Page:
Initialize SD shield

This code initializes the uSD card. The function begin(cspin) of the SD library requires one parameter. The cspin parameter is the pin connected to the chip select line of the SD card. This defaults to the hardware SS line of the SPI bus.

Get Width and Height

This code parses the width and height data contained in the string “[width, height]” of the text file and stores them in variables. 

The width and height can be used to determine the screen mode or the orientation of the image. If the width is greater than the height then the image is landscape. If the height is greater than the width then the image is portrait.

Perform BLIT (Block Image Transfer)

Use blitFlash() to perform block image transfer.

The first two parameters are the pixel coordinates of the top-left corner of the image. The width and height parameters are the values parsed from the text file. The myFile variable is the filename of the text file that contains the equivalent array of the image.

Inside the routine blitFlash(), the function blitFromFlash() is called. Below is the definition of this function.

The function blitFromFlash() is derived from blitComtoDisplay(), which is a function defined in the Arduino-Picaso-Serial and Arduino-Diablo16-Serial libraries. The prototype for blitComtoDisplay() is:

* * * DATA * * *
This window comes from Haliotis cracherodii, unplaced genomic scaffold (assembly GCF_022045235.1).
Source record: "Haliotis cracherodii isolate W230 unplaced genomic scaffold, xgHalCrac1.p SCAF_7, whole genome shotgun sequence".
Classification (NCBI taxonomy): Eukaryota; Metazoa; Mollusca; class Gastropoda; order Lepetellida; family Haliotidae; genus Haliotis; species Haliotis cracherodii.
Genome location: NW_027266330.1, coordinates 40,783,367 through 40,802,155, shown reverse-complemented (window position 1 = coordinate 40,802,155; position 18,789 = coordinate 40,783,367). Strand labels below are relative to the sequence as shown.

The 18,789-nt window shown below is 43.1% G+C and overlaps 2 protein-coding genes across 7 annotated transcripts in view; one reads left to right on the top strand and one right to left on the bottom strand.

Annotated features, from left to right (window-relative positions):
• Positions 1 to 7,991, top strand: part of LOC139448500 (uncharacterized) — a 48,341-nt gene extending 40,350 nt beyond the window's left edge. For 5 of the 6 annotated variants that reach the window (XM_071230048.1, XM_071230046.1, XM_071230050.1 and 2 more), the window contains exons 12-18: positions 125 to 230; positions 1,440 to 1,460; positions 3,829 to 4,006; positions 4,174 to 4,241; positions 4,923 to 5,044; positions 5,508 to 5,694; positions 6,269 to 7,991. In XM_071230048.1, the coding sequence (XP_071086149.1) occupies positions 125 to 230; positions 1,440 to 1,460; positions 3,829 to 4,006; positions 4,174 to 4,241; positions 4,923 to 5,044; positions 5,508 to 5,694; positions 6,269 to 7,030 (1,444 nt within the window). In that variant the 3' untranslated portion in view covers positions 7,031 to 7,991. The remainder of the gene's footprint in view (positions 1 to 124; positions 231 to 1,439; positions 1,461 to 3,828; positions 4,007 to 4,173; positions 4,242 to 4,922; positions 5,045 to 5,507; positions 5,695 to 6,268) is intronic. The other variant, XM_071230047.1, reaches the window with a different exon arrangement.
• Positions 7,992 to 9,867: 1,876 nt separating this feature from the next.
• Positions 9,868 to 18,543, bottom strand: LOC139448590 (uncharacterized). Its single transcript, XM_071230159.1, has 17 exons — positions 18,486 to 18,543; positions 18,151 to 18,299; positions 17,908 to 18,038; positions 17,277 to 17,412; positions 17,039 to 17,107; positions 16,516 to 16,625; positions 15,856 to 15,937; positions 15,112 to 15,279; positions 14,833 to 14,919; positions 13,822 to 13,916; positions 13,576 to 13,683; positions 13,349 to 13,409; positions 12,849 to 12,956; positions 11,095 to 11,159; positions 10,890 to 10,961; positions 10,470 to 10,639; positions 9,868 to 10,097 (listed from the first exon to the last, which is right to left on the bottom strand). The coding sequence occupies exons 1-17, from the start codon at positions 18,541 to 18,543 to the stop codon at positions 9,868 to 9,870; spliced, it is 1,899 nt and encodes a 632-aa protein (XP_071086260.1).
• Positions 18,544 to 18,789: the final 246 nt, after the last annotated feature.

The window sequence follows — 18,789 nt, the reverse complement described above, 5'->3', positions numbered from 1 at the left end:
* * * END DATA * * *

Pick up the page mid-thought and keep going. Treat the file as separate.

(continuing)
The function blitComtoDisplay() will BLIT (Block Image Transfer) pixel data to the screen thru the serial port. This function requires five parameters. The x and y parameters specify the horizontal and vertical position of the top-left corner of the image. The width parameter is the width of the image to be displayed. The height parameter is the height of the image to be displayed. The parameter “Pixels” is the starting address of an array containing the pixel data to be plotted on the display. For larger images, the equivalent array that contains the pixel data can become very large, such that it exceeds the available program memory space of an Arduino Uno or a Mega2560. To solve this issue, the array containing the pixel data of the image to be displayed is instead stored in a file saved on a uSD card. The Arduino program will then just have to open the file and start the process of “blitting” the contained data. To easily access the uSD card, the functions blitFlash() and blitFromFlash() were created.

 

Connect the 4D Display Module to the Arduino Host

Refer to the section “Connect the Display Module to the Arduino Host” of the application note Serial Connection to an Arduino Host for the following topics:

  • Using the New 4D Arduino Adaptor Shield (Rev 2.00)
    • Definition of Jumpers and Headers
    • Default Jumper Settings
    • Change the Arduino Host Serial Port
    • Power the Arduino Host and the Display Separately
  • Using the Old 4D Arduino Adaptor Shield (Rev 1)

Connection Using Jumper Wires